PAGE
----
The vast majority of PHP applications are database driven (usually the popular MySQL database). Although your application's database schema will not change as regularly as your PHP source files, it is still desirable to have a process in place for deploying database changes. One approach is to simply to create an SQL script each time you need to update your database schema and then run this script on each database environment. However, what if you want to create a database from scratch, roll back a number of changes or migrate database changes to different environments at different times. Writing the update scripts to cater for all of these circumstances would be very time consuming not to mention difficult. A recommended alternative approach is to use a database change management tool such as dbdeploy or liquibase. Such tools allow you to deploy "changesets" to a database environment and manage the different change levels for you so that you can successfully deploy or rollback incremental changes. Since Phing already has a DbDeploy task, we will look at how we can make use of this tool as part of our deployment process.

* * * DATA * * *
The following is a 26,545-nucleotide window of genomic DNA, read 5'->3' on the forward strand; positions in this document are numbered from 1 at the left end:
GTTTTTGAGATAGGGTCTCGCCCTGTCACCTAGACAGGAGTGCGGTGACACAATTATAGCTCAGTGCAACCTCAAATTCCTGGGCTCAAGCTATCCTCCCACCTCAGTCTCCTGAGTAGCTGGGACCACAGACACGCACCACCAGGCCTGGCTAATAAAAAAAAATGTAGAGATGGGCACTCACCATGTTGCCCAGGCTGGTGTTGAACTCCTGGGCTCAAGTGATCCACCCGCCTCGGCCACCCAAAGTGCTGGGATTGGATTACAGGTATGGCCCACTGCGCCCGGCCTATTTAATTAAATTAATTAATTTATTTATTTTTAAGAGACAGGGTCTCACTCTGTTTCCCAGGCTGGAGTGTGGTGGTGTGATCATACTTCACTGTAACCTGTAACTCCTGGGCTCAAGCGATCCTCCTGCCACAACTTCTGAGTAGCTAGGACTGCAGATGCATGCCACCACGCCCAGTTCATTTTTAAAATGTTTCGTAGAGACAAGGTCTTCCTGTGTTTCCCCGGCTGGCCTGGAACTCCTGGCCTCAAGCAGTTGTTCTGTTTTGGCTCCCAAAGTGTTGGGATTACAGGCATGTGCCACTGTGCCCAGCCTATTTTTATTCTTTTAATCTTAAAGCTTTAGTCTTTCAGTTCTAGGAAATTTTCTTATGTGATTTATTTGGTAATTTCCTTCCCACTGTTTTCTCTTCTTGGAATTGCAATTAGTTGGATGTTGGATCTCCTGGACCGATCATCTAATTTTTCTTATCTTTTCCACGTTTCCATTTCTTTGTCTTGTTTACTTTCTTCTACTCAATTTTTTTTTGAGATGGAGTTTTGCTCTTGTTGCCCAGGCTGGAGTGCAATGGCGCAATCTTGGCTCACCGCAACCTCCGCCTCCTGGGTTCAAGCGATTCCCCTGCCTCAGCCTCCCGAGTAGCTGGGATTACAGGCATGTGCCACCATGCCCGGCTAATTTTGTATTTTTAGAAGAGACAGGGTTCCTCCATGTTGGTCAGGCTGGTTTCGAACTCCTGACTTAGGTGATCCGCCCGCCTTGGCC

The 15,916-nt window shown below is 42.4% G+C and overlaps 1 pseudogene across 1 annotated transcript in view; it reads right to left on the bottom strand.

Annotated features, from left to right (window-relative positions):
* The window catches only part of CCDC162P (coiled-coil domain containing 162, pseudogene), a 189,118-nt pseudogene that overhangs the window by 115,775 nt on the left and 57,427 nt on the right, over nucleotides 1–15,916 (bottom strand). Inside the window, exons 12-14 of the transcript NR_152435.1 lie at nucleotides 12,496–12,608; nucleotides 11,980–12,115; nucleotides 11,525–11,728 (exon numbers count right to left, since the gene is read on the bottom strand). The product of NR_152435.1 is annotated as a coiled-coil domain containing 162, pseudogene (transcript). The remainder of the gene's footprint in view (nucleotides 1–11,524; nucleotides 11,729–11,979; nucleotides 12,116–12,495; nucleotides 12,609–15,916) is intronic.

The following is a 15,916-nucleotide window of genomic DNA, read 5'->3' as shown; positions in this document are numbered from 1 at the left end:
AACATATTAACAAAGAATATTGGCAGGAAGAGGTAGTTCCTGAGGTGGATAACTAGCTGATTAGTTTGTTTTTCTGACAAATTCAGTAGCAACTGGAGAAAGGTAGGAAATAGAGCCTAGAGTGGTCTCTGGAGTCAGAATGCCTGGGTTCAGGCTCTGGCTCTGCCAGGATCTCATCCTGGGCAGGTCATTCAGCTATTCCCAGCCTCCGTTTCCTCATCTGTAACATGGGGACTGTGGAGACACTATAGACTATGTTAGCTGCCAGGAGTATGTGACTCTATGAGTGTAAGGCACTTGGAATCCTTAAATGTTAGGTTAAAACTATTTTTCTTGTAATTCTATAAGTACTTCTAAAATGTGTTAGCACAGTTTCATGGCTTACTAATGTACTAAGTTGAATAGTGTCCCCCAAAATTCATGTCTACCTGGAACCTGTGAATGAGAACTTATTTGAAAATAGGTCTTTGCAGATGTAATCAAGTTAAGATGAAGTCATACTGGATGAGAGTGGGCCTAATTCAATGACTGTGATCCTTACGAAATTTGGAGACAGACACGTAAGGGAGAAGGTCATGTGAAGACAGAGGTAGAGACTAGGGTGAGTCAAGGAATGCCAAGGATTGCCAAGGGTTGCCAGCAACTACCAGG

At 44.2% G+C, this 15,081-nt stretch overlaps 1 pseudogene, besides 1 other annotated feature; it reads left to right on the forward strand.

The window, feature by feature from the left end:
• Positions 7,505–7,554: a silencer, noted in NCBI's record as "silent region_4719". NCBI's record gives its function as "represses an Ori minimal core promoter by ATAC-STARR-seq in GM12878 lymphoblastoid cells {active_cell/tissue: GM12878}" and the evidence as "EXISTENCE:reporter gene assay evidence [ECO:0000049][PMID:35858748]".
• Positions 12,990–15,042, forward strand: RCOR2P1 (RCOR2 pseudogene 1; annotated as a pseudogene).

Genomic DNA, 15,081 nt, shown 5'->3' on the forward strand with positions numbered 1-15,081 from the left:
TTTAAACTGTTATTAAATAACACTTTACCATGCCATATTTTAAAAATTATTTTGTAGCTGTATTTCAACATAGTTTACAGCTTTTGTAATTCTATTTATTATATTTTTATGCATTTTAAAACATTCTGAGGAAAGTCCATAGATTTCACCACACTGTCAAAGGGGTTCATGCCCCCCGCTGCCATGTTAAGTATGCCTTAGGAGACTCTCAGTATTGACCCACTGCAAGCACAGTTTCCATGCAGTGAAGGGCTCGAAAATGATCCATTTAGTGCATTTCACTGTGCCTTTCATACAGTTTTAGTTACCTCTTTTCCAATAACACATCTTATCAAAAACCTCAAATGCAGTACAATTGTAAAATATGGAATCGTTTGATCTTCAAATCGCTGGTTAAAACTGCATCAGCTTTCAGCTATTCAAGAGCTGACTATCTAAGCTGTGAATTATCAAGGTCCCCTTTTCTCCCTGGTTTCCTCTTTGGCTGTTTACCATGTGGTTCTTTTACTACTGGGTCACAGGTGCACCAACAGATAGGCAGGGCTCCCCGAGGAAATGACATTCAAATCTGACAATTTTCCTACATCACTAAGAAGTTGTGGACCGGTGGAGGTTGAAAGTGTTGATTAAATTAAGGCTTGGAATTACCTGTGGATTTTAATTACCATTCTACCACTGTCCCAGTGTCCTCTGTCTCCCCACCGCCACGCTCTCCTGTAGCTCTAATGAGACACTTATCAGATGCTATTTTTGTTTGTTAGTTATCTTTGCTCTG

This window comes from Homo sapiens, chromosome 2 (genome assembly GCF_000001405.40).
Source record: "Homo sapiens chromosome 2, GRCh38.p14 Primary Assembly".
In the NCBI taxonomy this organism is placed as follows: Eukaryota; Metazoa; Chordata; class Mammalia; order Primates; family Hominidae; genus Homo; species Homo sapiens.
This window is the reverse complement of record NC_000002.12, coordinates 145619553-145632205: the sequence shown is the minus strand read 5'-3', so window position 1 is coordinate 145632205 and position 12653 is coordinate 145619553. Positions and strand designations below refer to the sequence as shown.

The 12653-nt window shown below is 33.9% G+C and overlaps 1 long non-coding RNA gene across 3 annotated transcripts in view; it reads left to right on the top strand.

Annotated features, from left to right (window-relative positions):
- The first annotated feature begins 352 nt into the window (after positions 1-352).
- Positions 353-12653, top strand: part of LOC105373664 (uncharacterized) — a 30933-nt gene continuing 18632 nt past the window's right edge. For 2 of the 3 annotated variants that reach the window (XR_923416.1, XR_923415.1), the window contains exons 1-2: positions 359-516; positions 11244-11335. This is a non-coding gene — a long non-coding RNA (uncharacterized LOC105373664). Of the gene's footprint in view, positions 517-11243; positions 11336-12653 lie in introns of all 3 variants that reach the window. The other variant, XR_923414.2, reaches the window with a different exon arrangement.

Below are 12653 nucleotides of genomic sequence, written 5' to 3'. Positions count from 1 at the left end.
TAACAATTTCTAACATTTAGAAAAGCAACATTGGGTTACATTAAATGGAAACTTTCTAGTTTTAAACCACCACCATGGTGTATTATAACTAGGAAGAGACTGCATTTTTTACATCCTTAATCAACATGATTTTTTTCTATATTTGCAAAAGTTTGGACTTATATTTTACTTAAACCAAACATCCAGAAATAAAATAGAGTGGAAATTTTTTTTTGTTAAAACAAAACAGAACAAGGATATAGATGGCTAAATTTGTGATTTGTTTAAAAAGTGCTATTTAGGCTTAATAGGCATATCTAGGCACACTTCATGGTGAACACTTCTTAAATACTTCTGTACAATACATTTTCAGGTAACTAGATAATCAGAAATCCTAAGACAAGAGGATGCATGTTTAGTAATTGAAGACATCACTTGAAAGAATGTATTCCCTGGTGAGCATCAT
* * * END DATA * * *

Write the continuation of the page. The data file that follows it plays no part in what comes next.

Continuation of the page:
First you need to create a "changelog" table in each of your databases by executing the following SQL:

CREATE TABLE changelog (
  change_number BIGINT NOT NULL,
  delta_set VARCHAR(10) NOT NULL,
  complete_dt TIMESTAMP NULL,
  applied_by VARCHAR(100) NOT NULL,
  description VARCHAR(500) NOT NULL

ALTER TABLE changelog ADD CONSTRAINT Pkchangelog PRIMARY KEY (change_number, delta_set);

This changelog is used by dbdeploy to keep track of the incremental changes deployed to each database. This SQL is for MySQL only, if you are using another database you can download dbdeploy and use the relevant createSchemaVersionTable script contained within the download to create the changelog table.

Next you should create a directory structure to hold all of your dbdeploy "delta" scripts. An example directory structure is illustrated in the diagram below, with the scripts being contained in the db/delta directory:

[dbdeploy Directory Structure]

Each of the scripts you create should start with a number indicating the order of deployment and a descriptive name. The content of each of the scripts should then be created in the following format:

...SQL creation statements...

...SQL rollback statements...

As an example, the 1-create-users.sql delta script contains the following content:

  username varchar(32) NOT NULL,
  `password` varchar(32) default NULL,
  firstname varchar(100) NOT NULL,
  lastname varchar(100) NOT NULL,
  userid varchar(42) NOT NULL,
  userlevel tinyint(1) unsigned NOT NULL,
  `email` varchar(50) default NULL,
  `timestamp` int(11) unsigned NOT NULL,